The town of Joniskis is quite old, dating back to the 16th century. The Jewish presence in Joniskis dates back to the 18th century. They lived mainly around the main synagogues.
Before the Shoah, the town’s Jewish population represented almost half of its inhabitants. The vast majority were massacred, as in the rest of the country. There are no Jews left in Joniskis today, but the small community of Siauliai took part in the re-inauguration of its synagogues.
Two synagogues dating from the 19th century stand side by side in the centre of the town, named for their colour.
The white synagogue was built in 1823. It also served as a Jewish school. The red synagogue was built in 1865. During the Soviet era, it was transformed into a residential and youth centre.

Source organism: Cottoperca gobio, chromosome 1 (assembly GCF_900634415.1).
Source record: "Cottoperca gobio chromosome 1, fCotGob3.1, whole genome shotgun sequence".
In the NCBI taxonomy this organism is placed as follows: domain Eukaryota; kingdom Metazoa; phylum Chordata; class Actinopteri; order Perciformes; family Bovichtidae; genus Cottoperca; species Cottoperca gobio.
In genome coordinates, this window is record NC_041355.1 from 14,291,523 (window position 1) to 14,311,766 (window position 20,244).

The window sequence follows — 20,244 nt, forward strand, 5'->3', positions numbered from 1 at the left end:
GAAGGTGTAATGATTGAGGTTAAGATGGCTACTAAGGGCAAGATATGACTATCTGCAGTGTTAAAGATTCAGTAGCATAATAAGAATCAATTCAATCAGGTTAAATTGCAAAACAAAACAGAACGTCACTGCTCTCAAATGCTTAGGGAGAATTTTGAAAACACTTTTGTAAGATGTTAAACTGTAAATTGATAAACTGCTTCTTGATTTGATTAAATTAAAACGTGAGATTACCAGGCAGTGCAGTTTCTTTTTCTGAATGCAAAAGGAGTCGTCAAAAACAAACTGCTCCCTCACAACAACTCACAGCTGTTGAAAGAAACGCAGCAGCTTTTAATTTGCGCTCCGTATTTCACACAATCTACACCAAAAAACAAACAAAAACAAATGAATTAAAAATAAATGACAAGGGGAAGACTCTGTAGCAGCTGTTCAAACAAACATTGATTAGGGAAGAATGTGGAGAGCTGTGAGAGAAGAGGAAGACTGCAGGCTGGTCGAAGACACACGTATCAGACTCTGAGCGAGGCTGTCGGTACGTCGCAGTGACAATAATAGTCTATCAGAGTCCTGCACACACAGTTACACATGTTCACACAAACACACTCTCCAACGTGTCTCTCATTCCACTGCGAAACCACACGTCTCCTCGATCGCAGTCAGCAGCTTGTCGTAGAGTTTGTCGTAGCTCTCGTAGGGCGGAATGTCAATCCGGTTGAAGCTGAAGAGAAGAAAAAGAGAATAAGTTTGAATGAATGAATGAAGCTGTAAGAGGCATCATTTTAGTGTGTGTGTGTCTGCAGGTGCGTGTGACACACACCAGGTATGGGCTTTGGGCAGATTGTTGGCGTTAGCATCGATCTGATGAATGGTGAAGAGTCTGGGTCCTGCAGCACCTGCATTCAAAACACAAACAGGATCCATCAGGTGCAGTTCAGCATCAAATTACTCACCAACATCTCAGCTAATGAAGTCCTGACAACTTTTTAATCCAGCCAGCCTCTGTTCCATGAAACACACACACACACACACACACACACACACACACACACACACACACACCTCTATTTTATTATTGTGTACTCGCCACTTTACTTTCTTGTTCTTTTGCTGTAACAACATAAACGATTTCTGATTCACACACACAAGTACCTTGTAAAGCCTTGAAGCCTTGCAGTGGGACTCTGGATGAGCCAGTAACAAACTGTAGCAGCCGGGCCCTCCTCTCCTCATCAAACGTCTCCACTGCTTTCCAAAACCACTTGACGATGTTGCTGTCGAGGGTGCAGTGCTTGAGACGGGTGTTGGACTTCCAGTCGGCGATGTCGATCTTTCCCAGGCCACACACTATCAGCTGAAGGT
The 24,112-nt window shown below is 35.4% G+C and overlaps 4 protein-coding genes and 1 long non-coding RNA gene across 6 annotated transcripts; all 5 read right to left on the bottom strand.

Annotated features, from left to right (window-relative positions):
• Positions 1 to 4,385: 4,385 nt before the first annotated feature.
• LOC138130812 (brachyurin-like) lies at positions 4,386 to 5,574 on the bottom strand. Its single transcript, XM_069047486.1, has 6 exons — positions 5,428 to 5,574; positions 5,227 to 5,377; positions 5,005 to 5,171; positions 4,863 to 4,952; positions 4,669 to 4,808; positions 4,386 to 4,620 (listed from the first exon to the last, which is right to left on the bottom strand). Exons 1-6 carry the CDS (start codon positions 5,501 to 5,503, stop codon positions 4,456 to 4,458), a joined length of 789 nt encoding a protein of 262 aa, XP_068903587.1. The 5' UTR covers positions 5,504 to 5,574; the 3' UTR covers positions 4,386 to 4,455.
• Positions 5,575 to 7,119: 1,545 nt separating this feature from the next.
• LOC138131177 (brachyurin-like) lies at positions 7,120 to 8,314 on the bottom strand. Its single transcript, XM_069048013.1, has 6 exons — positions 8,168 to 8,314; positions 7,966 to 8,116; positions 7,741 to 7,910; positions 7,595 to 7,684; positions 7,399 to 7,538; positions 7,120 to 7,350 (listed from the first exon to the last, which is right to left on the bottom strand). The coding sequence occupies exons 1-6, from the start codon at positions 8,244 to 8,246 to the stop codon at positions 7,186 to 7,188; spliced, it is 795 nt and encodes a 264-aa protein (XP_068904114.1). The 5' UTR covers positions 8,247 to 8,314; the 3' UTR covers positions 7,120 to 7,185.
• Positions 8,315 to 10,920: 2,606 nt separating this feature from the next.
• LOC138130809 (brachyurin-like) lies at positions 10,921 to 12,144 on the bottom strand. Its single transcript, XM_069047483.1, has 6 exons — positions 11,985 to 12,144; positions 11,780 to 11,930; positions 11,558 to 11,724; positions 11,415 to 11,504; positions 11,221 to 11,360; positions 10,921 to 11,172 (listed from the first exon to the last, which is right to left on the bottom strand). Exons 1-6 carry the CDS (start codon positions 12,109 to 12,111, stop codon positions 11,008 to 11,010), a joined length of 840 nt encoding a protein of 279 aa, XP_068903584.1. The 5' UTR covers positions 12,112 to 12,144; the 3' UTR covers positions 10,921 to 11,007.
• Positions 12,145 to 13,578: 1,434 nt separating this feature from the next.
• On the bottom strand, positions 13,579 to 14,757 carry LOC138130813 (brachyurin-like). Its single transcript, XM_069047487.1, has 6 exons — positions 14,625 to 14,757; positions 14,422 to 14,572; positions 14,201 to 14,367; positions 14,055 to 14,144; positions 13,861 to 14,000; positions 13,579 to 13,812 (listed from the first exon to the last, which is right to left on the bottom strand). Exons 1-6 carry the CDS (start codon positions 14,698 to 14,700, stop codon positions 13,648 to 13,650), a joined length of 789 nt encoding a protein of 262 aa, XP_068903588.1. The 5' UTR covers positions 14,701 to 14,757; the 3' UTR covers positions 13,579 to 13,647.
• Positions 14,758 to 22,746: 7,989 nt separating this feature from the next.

The complex formed by the two synagogues was placed under the patronage of the Lithuanian Ministry of Culture in 1970. Restoration was undertaken following the country’s independence at the end of the 1990s.
Severely damaged by storms in 2004 and 2007, the destroyed walls were rebuilt with the help of European institutions and Norway, in partnership with the local authorities.
Since 2014, the red synagogue has been used as a cultural centre. The white synagogue also benefited from European aid to be restored in 2017.
Sources : JTA